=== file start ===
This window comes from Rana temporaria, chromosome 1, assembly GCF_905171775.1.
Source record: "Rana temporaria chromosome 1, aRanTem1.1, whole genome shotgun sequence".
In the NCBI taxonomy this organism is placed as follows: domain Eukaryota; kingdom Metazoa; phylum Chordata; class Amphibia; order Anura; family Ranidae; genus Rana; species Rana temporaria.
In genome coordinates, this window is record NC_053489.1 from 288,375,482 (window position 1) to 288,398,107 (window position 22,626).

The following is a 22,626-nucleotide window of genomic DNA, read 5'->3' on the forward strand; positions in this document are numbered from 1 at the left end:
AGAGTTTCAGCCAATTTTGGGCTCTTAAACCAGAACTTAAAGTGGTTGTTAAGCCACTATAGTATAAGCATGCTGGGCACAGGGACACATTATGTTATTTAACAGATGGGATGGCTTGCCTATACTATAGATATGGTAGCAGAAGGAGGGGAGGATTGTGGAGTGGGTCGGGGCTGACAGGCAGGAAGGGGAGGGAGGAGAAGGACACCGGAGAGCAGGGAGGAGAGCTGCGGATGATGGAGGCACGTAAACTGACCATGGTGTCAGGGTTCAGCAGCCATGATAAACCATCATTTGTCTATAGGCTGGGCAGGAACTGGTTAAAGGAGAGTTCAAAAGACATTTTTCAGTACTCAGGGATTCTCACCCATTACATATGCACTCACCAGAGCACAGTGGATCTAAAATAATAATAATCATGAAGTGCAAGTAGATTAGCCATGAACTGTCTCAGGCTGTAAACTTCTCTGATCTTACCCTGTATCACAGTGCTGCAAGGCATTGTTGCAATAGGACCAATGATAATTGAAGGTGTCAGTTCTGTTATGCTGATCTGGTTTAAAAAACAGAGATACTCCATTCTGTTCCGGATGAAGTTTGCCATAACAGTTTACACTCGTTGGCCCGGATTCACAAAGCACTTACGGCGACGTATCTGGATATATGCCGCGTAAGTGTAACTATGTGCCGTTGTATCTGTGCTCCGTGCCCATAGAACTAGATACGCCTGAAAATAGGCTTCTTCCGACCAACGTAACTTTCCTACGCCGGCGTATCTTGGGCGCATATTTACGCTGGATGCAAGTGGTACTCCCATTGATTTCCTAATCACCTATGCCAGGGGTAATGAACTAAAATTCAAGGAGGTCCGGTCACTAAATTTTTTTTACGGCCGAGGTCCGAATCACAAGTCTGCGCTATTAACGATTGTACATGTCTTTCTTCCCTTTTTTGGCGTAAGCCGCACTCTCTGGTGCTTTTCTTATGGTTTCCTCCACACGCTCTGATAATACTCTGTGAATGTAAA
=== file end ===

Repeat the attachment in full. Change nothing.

This window comes from Rana temporaria, chromosome 1, assembly GCF_905171775.1.
Source record: "Rana temporaria chromosome 1, aRanTem1.1, whole genome shotgun sequence".
In the NCBI taxonomy this organism is placed as follows: domain Eukaryota; kingdom Metazoa; phylum Chordata; class Amphibia; order Anura; family Ranidae; genus Rana; species Rana temporaria.
In genome coordinates, this window is record NC_053489.1 from 288,375,482 (window position 1) to 288,398,107 (window position 22,626).

The following is a 22,626-nucleotide window of genomic DNA, read 5'->3' on the forward strand; positions in this document are numbered from 1 at the left end:
AGAGTTTCAGCCAATTTTGGGCTCTTAAACCAGAACTTAAAGTGGTTGTTAAGCCACTATAGTATAAGCATGCTGGGCACAGGGACACATTATGTTATTTAACAGATGGGATGGCTTGCCTATACTATAGATATGGTAGCAGAAGGAGGGGAGGATTGTGGAGTGGGTCGGGGCTGACAGGCAGGAAGGGGAGGGAGGAGAAGGACACCGGAGAGCAGGGAGGAGAGCTGCGGATGATGGAGGCACGTAAACTGACCATGGTGTCAGGGTTCAGCAGCCATGATAAACCATCATTTGTCTATAGGCTGGGCAGGAACTGGTTAAAGGAGAGTTCAAAAGACATTTTTCAGTACTCAGGGATTCTCACCCATTACATATGCACTCACCAGAGCACAGTGGATCTAAAATAATAATAATCATGAAGTGCAAGTAGATTAGCCATGAACTGTCTCAGGCTGTAAACTTCTCTGATCTTACCCTGTATCACAGTGCTGCAAGGCATTGTTGCAATAGGACCAATGATAATTGAAGGTGTCAGTTCTGTTATGCTGATCTGGTTTAAAAAACAGAGATACTCCATTCTGTTCCGGATGAAGTTTGCCATAACAGTTTACACTCGTTGGCCCGGATTCACAAAGCACTTACGGCGACGTATCTGGATATATGCCGCGTAAGTGTAACTATGTGCCGTTGTATCTGTGCTCCGTGCCCATAGAACTAGATACGCCTGAAAATAGGCTTCTTCCGACCAACGTAACTTTCCTACGCCGGCGTATCTTGGGCGCATATTTACGCTGGATGCAAGTGGTACTCCCATTGATTTCCTAATCACCTATGCCAGGGGTAATGAACTAAAATTCAAGGAGGTCCGGTCACTAAATTTTTTTTACGGCCGAGGTCCGAATCACAAGTCTGCGCTATTAACGATTGTACATGTCTTTCTTCCCTTTTTTGGCGTAAGCCGCACTCTCTGGTGCTTTTCTTATGGTTTCCTCCACACGCTCTGATAATACTCTGTGAATGTAAA